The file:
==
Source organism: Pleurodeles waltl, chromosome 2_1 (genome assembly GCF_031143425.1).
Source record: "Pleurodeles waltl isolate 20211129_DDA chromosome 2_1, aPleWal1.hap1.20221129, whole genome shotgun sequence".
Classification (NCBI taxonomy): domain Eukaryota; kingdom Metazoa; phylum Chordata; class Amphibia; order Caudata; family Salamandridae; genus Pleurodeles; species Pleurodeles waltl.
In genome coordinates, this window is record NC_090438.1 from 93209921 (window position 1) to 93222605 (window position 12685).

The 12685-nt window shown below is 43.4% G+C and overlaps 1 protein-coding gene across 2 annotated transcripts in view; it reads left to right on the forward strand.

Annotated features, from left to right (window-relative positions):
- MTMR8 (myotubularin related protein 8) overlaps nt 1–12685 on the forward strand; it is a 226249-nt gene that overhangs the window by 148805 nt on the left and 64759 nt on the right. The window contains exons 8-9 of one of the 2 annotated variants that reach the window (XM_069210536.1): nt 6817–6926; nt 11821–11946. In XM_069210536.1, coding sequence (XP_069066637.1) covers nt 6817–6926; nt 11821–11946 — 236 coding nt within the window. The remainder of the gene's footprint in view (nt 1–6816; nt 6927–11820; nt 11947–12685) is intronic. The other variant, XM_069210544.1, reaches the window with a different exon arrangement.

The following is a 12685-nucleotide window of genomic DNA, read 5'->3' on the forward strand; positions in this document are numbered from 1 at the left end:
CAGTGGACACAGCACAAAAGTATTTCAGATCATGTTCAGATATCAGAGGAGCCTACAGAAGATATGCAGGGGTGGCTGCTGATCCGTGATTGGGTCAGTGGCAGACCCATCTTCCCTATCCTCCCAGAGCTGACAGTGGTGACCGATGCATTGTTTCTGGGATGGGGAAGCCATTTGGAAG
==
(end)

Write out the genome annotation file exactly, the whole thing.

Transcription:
Source organism: Pleurodeles waltl, chromosome 2_1 (genome assembly GCF_031143425.1).
Source record: "Pleurodeles waltl isolate 20211129_DDA chromosome 2_1, aPleWal1.hap1.20221129, whole genome shotgun sequence".
Classification (NCBI taxonomy): domain Eukaryota; kingdom Metazoa; phylum Chordata; class Amphibia; order Caudata; family Salamandridae; genus Pleurodeles; species Pleurodeles waltl.
In genome coordinates, this window is record NC_090438.1 from 93209921 (window position 1) to 93222605 (window position 12685).

The 12685-nt window shown below is 43.4% G+C and overlaps 1 protein-coding gene across 2 annotated transcripts in view; it reads left to right on the forward strand.

Annotated features, from left to right (window-relative positions):
- MTMR8 (myotubularin related protein 8) overlaps nt 1–12685 on the forward strand; it is a 226249-nt gene that overhangs the window by 148805 nt on the left and 64759 nt on the right. The window contains exons 8-9 of one of the 2 annotated variants that reach the window (XM_069210536.1): nt 6817–6926; nt 11821–11946. In XM_069210536.1, coding sequence (XP_069066637.1) covers nt 6817–6926; nt 11821–11946 — 236 coding nt within the window. The remainder of the gene's footprint in view (nt 1–6816; nt 6927–11820; nt 11947–12685) is intronic. The other variant, XM_069210544.1, reaches the window with a different exon arrangement.

The following is a 12685-nucleotide window of genomic DNA, read 5'->3' on the forward strand; positions in this document are numbered from 1 at the left end:
CAGTGGACACAGCACAAAAGTATTTCAGATCATGTTCAGATATCAGAGGAGCCTACAGAAGATATGCAGGGGTGGCTGCTGATCCGTGATTGGGTCAGTGGCAGACCCATCTTCCCTATCCTCCCAGAGCTGACAGTGGTGACCGATGCATTGTTTCTGGGATGGGGAAGCCATTTGGAAG